Twelve years ago, the city of New Orleans was devastated by Hurricane Katrina. Thousands of people died as a result, and caused billions of dollars worth of damage to the city.
Thousands more New Orleans natives fled to Houston following Katrina. Many stayed in Texas, and are now dealing with the after effects of another devastating hurricane.
Just over two weeks removed from Hurricane Harvey, the storm has already been attributed to 70 deaths, and experts forecast that the damage caused by the storm will far surpass Katrina's devastation.
Now, the city of New Orleans is opening its doors and hearts to the city of Houston, just as Houston did over a decade ago. New Orleans ran the following full-page ad in the Houston Chronicle on Sunday.
"Twelve years ago, you took in hundreds of thousands of us. You opened your homes, closets, and kitchens. You found schools for our kids and jobs to tide us over. Some of us are still there. And when the rest of the world told us not to rebuild, you told us not to listen. Keep our city and traditions alive.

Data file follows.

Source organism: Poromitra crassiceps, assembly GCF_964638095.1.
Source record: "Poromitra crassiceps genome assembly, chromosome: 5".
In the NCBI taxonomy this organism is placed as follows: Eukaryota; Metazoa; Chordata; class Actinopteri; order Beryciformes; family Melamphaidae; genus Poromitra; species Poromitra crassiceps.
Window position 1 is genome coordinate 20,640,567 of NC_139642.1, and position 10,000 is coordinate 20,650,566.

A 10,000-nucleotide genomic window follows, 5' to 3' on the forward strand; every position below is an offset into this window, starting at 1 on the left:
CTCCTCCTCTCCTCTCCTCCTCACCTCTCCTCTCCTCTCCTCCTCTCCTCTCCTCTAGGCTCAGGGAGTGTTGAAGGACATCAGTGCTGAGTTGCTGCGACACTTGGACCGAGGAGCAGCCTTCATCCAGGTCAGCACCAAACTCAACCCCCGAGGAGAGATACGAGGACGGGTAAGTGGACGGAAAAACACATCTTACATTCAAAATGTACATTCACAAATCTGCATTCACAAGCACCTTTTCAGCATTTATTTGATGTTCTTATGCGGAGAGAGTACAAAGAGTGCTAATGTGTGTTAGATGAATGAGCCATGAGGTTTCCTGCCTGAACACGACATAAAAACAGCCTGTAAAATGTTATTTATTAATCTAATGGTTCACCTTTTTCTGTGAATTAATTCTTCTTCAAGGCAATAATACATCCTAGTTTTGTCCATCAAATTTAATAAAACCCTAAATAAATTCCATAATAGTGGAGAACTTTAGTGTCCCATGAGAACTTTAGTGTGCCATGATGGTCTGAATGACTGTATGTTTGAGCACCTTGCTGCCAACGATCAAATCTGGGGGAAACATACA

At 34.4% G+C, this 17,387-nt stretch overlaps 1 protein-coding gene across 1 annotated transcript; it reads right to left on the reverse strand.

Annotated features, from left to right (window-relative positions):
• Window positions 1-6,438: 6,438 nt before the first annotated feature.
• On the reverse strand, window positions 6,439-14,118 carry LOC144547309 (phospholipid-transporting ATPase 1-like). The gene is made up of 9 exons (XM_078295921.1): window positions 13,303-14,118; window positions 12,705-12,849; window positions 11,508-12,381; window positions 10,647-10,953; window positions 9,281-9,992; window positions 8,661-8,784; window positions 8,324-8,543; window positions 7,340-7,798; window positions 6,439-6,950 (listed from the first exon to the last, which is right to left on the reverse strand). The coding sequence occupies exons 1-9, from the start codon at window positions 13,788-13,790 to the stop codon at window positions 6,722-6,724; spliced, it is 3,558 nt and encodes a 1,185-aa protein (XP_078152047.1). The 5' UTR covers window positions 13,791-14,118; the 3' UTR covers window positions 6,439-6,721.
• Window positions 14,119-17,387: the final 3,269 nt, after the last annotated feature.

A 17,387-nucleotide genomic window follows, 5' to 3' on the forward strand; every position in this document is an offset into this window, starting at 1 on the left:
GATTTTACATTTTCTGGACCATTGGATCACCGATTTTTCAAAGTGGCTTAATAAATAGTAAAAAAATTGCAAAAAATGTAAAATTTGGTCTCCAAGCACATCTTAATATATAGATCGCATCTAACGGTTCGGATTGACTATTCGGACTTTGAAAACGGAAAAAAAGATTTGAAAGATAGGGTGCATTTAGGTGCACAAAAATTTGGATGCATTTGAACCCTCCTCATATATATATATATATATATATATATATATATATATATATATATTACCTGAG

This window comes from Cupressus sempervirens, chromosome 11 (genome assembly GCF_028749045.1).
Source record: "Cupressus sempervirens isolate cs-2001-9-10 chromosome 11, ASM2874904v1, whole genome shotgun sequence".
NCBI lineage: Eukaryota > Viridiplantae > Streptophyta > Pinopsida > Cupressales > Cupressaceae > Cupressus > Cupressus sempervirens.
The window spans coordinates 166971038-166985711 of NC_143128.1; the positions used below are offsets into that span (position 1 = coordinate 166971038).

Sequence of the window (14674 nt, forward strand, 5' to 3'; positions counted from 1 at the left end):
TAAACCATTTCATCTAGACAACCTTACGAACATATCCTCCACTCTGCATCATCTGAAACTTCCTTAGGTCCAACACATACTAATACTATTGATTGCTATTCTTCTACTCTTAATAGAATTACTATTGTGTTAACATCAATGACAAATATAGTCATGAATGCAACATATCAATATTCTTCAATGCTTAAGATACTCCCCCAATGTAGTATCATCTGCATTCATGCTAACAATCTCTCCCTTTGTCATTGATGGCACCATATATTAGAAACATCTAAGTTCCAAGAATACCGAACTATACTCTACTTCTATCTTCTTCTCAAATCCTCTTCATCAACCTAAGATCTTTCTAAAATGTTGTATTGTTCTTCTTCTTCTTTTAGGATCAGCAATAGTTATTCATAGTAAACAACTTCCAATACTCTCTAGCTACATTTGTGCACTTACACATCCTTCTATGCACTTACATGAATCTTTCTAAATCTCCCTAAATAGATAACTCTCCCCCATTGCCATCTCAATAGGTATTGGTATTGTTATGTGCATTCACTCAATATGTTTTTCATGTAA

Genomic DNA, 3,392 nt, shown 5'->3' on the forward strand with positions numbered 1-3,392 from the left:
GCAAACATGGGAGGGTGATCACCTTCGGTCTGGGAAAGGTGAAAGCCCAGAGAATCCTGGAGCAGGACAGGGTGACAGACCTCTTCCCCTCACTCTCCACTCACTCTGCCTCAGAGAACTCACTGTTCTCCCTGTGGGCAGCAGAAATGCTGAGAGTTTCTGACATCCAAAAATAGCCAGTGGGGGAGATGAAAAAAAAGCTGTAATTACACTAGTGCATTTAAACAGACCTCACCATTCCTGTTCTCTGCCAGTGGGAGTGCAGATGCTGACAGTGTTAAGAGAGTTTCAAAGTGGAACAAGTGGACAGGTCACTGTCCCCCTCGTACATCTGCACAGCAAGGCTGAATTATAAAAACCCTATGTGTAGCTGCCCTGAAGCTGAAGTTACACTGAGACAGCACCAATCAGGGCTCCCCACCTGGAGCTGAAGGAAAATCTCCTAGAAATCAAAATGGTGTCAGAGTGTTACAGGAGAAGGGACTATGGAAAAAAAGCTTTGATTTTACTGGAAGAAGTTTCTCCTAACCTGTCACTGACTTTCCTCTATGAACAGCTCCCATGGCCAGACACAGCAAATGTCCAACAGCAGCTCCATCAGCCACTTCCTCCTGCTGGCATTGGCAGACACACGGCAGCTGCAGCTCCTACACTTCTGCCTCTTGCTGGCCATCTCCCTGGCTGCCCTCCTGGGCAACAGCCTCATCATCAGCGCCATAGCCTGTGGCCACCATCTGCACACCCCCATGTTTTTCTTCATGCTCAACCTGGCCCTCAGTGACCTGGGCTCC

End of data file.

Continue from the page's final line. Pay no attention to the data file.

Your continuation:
"Now, no two storms are the same. Comparing rising waters is a waste of energy when you need it most. But know this - in our darkest hour, we found peace and a scorching, bright light of hope with our friends in Texas. And we hope you'll find the same in us.
"Our doors are open. Our clothes come in every size. There's hot food on the stove, and our cabinets are well-stocked. We promise to always share what we have.
"Soon, home will feel like home again, even if it seems like a lifetime away. We'll be battling for football recruits under the Friday night lights. You'll tell us to stop trying to barbeque. We'll tell you to lay off your crawfish boil and come have the real thing. But for as long as you need, we're here to help.
"The way of life you love the most will carry on. You taught us that. Your courage and care continues to inspire our whole city. We couldn't be more proud to call you our neighbors, our friends, and our family. Texas forever.
"We're with you,
Alex Hider is a writer for the E.W. Scripps National Desk. Follow him on Twitter @alexhider.